Mexico President Defends Keeping Military in the Streets, UN Disagrees
Tackling insecurity requires armed forces’ discipline, professionalism: President López Obrador
President defends keeping military in the streets, says it’s necessary to reduce high crime levels.
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Combating insecurity and violence requires the discipline and professionalism of the army and navy, President López Obrador said on Thursday, three days after he published a decree ordering the armed forces to continue carrying out public security tasks for another four years.
Speaking at his morning press conference, López Obrador brushed off criticism that he is militarizing the country, asserting that he is convinced that the armed forces are needed to reduce the high levels of violent crime that plague Mexico.
“Even though they criticize me, [saying] I want to militarize the country, I’m going to continue insisting that the armed forces must help us in public security tasks,” he said.
López Obrador said the only thing that could change his mind would be proof that the military had committed human rights abuses while carrying out public security tasks on his watch.
The armed forces have committed or have been accused of committing a range of human rights violations in the past, including an army massacre of 22 presumed criminals in Tlatlaya, México state, in 2014.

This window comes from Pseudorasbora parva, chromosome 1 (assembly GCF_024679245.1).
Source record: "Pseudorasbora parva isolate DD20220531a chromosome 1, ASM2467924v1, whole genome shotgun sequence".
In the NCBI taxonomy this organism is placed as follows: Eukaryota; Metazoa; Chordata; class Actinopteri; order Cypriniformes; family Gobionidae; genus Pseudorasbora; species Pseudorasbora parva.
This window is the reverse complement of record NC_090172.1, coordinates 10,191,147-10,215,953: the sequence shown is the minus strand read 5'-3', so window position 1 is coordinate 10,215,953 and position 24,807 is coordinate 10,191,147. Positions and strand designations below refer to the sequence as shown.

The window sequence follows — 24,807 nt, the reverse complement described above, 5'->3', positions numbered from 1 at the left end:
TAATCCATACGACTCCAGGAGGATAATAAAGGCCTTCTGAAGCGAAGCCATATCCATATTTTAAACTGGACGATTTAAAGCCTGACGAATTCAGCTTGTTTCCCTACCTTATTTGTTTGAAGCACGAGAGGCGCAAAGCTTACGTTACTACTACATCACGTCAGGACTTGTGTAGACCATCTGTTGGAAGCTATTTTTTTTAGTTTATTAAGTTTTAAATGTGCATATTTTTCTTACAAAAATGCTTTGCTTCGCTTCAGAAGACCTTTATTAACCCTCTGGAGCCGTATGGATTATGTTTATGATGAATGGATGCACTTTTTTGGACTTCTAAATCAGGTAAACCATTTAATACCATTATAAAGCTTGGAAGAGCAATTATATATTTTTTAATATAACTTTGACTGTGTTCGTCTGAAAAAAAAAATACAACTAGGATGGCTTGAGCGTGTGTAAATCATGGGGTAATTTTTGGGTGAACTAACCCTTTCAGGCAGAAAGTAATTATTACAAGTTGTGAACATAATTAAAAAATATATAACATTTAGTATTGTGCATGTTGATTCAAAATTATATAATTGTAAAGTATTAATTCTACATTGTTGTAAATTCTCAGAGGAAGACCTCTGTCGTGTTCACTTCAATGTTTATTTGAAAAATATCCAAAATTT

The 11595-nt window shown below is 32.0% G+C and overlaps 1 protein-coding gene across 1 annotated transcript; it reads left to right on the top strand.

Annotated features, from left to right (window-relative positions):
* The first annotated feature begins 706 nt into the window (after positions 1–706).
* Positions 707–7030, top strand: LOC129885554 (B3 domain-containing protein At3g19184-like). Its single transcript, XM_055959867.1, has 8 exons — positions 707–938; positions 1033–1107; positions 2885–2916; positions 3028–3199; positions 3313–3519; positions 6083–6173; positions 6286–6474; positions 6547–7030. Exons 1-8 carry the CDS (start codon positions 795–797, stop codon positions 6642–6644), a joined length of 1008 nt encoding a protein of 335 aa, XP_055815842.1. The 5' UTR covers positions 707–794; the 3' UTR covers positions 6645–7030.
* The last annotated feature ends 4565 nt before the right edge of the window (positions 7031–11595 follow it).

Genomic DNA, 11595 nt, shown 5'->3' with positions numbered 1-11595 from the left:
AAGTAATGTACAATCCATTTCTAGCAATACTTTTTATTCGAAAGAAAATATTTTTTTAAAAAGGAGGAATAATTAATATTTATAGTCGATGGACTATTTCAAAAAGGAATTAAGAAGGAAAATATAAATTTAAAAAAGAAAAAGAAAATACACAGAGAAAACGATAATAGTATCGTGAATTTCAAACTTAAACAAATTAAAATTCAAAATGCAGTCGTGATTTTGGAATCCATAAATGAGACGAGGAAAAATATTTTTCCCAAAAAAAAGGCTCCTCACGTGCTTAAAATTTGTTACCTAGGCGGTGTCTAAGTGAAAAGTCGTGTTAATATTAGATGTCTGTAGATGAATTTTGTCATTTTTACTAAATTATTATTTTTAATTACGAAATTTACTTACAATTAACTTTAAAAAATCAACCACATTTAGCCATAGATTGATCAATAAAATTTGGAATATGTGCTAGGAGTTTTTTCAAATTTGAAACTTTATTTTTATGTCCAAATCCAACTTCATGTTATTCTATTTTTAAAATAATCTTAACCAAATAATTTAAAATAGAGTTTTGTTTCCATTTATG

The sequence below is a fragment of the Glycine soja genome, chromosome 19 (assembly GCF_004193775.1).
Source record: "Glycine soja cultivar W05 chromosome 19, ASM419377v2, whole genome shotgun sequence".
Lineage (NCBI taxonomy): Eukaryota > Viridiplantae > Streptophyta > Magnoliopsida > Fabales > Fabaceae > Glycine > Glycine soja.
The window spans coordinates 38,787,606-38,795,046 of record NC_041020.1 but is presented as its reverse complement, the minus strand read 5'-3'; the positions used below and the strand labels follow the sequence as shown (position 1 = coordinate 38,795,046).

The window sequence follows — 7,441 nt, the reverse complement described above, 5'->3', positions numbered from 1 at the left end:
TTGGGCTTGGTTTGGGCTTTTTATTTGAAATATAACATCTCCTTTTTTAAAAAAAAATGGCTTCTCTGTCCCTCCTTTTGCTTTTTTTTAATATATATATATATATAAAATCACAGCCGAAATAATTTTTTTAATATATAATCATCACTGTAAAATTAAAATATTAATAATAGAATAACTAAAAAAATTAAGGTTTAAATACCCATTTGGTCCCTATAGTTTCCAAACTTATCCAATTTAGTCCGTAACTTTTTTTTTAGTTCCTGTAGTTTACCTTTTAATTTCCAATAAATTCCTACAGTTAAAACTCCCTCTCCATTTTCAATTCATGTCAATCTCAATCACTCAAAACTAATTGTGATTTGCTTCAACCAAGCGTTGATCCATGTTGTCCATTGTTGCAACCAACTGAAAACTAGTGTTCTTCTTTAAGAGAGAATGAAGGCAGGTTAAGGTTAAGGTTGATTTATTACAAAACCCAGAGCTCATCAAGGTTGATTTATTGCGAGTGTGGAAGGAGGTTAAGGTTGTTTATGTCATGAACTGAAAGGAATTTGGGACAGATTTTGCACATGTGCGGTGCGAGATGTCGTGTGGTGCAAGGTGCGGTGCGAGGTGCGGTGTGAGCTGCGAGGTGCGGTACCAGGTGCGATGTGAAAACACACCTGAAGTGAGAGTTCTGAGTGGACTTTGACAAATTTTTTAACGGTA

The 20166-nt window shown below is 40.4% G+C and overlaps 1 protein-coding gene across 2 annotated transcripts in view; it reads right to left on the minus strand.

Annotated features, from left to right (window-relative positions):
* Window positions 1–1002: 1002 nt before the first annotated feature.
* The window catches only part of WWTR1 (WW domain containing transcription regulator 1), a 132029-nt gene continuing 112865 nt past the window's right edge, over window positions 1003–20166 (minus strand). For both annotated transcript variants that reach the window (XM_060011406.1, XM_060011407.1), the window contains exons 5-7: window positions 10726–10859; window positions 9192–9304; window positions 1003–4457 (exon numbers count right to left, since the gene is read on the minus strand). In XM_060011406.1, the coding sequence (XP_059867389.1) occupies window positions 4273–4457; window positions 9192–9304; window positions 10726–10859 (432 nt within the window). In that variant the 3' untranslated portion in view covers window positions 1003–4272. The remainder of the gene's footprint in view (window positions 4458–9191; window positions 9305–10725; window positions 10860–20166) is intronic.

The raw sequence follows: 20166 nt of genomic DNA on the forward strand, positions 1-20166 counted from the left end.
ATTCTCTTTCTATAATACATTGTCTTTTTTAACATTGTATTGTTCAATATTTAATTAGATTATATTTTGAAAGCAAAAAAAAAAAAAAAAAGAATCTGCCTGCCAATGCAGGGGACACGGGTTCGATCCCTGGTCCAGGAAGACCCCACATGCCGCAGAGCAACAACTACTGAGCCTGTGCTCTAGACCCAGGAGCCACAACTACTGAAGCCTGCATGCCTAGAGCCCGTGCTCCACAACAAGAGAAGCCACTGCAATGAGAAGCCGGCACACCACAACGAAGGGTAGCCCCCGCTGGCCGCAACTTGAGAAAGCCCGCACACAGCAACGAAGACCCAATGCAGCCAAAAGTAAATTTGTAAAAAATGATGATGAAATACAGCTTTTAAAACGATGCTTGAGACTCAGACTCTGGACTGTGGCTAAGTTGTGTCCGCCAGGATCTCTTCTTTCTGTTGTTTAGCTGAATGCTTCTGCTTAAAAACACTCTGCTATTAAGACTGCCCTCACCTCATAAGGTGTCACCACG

López Obrador said that he was also convinced that the National Guard, the new security force that was supposed to be the centerpiece of his administration’s security strategy, must have a “close relationship” with the military.
“I don’t want … the National Guard to end up like the Federal Police because it would be a complete failure,” he said.
According to some analysts, the president has already conceded that the new security force has failed by publishing Monday’s decree ordering the military to continue carrying out public security tasks until the final year of his six-year term.
Meanwhile, the Mexico office of the United Nations High Commissioner for Human Rights said the decree doesn’t establish sufficient mechanisms for oversight of the military as it carries out the public security tasks the president has entrusted it with.
“The agreement establishes that this supervision will be carried out by the internal control body … of the armed forces, … which is insufficient to guarantee effective supervision of an external nature,” the UN office said.
It said the decree contradicts articles in the constitutional reform that created the National Guard, which stipulates that public security tasks must be carried out under civilian command. The decree also fails “to honor the principles of transparency and accountability that must govern the conduct of all security forces including the armed forces,” the UN office said.
Mexico’s National Guard: ‘nothing more than a branch of the military.’
The president’s decision also undermines his attacks on his two most recent predecessors, who both used the armed forces to combat Mexico’s notoriously violent criminal organizations.
López Obrador has repeatedly blamed the high levels of violence that plague Mexico today on the security strategy that was implemented by former president Felipe Calderón – who launched the so-called war on drugs in late 2006 – and perpetuated by Enrique Peña Nieto, who left office in 2018.
Despite pledging that his administration would reduce violence by addressing its root causes through social programs – the so-called “hugs, not bullets” approach – AMLO, as the president is known, is now perpetuating the militarized model himself, seemingly acknowledging that what he has tried to date has not worked.